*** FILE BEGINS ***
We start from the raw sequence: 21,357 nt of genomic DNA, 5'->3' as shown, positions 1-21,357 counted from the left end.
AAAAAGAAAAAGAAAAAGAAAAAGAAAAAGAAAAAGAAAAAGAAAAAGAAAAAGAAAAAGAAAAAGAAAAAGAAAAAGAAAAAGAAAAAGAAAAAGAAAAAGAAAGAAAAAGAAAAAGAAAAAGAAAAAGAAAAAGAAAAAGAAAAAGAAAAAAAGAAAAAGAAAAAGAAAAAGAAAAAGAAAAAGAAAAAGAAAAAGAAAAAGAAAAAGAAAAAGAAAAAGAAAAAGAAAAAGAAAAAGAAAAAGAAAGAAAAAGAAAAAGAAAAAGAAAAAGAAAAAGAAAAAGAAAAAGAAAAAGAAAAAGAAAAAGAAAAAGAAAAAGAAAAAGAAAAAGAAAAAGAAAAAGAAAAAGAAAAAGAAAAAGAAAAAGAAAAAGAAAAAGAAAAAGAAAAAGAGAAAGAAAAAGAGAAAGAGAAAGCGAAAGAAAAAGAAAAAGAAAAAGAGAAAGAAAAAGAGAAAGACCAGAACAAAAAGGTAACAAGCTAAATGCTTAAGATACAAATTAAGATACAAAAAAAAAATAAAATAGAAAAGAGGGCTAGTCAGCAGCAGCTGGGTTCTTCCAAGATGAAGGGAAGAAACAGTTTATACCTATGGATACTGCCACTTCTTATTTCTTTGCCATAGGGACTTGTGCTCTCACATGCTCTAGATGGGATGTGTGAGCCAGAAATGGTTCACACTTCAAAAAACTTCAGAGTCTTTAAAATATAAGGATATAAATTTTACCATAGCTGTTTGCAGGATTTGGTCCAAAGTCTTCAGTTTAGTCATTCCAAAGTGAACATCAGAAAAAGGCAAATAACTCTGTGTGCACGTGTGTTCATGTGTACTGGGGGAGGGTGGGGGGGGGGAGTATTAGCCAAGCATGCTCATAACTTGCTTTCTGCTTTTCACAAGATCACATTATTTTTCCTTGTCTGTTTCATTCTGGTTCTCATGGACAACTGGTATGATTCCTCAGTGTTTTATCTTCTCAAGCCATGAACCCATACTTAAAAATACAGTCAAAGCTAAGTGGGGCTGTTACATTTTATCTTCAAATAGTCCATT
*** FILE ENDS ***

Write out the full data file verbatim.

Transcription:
We start from the raw sequence: 21,357 nt of genomic DNA, 5'->3' as shown, positions 1-21,357 counted from the left end.
AAAAAGAAAAAGAAAAAGAAAAAGAAAAAGAAAAAGAAAAAGAAAAAGAAAAAGAAAAAGAAAAAGAAAAAGAAAAAGAAAAAGAAAAAGAAAAAGAAAAAGAAAGAAAAAGAAAAAGAAAAAGAAAAAGAAAAAGAAAAAGAAAAAGAAAAAAAGAAAAAGAAAAAGAAAAAGAAAAAGAAAAAGAAAAAGAAAAAGAAAAAGAAAAAGAAAAAGAAAAAGAAAAAGAAAAAGAAAAAGAAAAAGAAAGAAAAAGAAAAAGAAAAAGAAAAAGAAAAAGAAAAAGAAAAAGAAAAAGAAAAAGAAAAAGAAAAAGAAAAAGAAAAAGAAAAAGAAAAAGAAAAAGAAAAAGAAAAAGAAAAAGAAAAAGAAAAAGAAAAAGAAAAAGAAAAAGAGAAAGAAAAAGAGAAAGAGAAAGCGAAAGAAAAAGAAAAAGAAAAAGAGAAAGAAAAAGAGAAAGACCAGAACAAAAAGGTAACAAGCTAAATGCTTAAGATACAAATTAAGATACAAAAAAAAAATAAAATAGAAAAGAGGGCTAGTCAGCAGCAGCTGGGTTCTTCCAAGATGAAGGGAAGAAACAGTTTATACCTATGGATACTGCCACTTCTTATTTCTTTGCCATAGGGACTTGTGCTCTCACATGCTCTAGATGGGATGTGTGAGCCAGAAATGGTTCACACTTCAAAAAACTTCAGAGTCTTTAAAATATAAGGATATAAATTTTACCATAGCTGTTTGCAGGATTTGGTCCAAAGTCTTCAGTTTAGTCATTCCAAAGTGAACATCAGAAAAAGGCAAATAACTCTGTGTGCACGTGTGTTCATGTGTACTGGGGGAGGGTGGGGGGGGGGAGTATTAGCCAAGCATGCTCATAACTTGCTTTCTGCTTTTCACAAGATCACATTATTTTTCCTTGTCTGTTTCATTCTGGTTCTCATGGACAACTGGTATGATTCCTCAGTGTTTTATCTTCTCAAGCCATGAACCCATACTTAAAAATACAGTCAAAGCTAAGTGGGGCTGTTACATTTTATCTTCAAATAGTCCATT